“I write unto you, little children, because your sins are forgiven you for his name’s sake. I write unto you, fathers, because ye have known him that is from the beginning. I write unto you, young men, because ye have overcome the wicked one.” (Now, my text which I’m reading, which is the Authorized Version, has, “I write unto you.” The original text says, “I have written unto you.” So notice the change, he has said I write three times, now he saying, “I have written.”) “I have written unto you, little children, because ye have known the Father. I have written unto you, fathers, because ye have known him that is from the beginning. I have written unto you, young men, because ye are strong, and the word of God abideth in you, and ye have overcome the wicked one.”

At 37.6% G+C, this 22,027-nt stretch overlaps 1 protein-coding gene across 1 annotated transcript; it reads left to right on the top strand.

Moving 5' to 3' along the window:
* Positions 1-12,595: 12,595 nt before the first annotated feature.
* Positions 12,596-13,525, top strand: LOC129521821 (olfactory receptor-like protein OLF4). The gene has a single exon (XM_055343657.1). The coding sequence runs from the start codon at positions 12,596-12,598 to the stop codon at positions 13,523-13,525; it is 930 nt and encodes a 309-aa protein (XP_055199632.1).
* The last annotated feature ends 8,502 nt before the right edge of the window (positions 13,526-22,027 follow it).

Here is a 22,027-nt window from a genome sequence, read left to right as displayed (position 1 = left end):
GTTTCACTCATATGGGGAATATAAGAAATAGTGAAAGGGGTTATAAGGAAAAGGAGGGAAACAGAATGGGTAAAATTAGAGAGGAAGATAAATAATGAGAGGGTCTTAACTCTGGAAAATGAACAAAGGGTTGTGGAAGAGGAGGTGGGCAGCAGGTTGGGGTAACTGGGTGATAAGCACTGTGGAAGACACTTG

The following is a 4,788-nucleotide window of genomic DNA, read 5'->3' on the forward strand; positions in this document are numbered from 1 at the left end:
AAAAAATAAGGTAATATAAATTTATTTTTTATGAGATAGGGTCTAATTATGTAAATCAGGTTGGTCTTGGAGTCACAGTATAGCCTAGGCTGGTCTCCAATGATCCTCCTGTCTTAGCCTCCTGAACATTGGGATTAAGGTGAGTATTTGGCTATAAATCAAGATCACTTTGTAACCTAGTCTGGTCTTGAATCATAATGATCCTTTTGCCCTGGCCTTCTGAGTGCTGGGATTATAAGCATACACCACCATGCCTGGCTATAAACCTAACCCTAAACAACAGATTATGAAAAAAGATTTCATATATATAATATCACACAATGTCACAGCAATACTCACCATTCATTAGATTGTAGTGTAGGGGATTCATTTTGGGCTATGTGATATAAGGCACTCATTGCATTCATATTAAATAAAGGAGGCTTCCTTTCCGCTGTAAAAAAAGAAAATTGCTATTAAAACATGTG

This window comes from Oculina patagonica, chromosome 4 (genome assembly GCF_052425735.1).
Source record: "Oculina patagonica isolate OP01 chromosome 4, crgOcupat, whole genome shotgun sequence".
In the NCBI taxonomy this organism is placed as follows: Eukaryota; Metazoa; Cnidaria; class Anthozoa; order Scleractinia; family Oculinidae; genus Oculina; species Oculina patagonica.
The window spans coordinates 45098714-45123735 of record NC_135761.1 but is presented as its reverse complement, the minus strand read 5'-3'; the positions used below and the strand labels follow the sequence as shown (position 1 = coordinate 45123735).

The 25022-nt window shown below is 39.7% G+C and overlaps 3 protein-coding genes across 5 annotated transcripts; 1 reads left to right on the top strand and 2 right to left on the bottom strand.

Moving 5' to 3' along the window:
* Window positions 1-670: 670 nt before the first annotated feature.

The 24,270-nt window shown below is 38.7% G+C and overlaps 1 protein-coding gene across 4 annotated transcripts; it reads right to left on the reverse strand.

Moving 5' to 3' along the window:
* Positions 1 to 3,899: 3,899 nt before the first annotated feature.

It appears to be, at first glance, a repetition, but there are some significant differences and what John means by saying, “I write,” “I write,” “I write,” “I have written,” “I have written,” “I have written,” the finest interpreters of the New Testament original text have puzzled over ever since this book has come into their hands, and there are a number of explanations, perhaps the one that carries a little more weight, but is not necessarily true, we don’t know exactly what John meant, is that when he writes the, “I write,” he’s writing from the standpoint of himself and in the present time, that is the time of the writing, but when he says, “I have written,” he may be referring to the gospel, which had preceded this and which contains very much of the same theme or themes that he speaks about here. At least that’s possible. It has been suggested that he finished the third, “I write,” and then laid down his pen and came back later own. Now I don’t know whether they drank coffee in those days, but it’s conceivable [Laughter] that he went off and had a cup of coffee and then came back and looking at his three “I writes,” there he says, “I have written,” and goes on from there. That view point, incidentally, does have some scholarly support, but it’s not the view of the majority of the interpreters.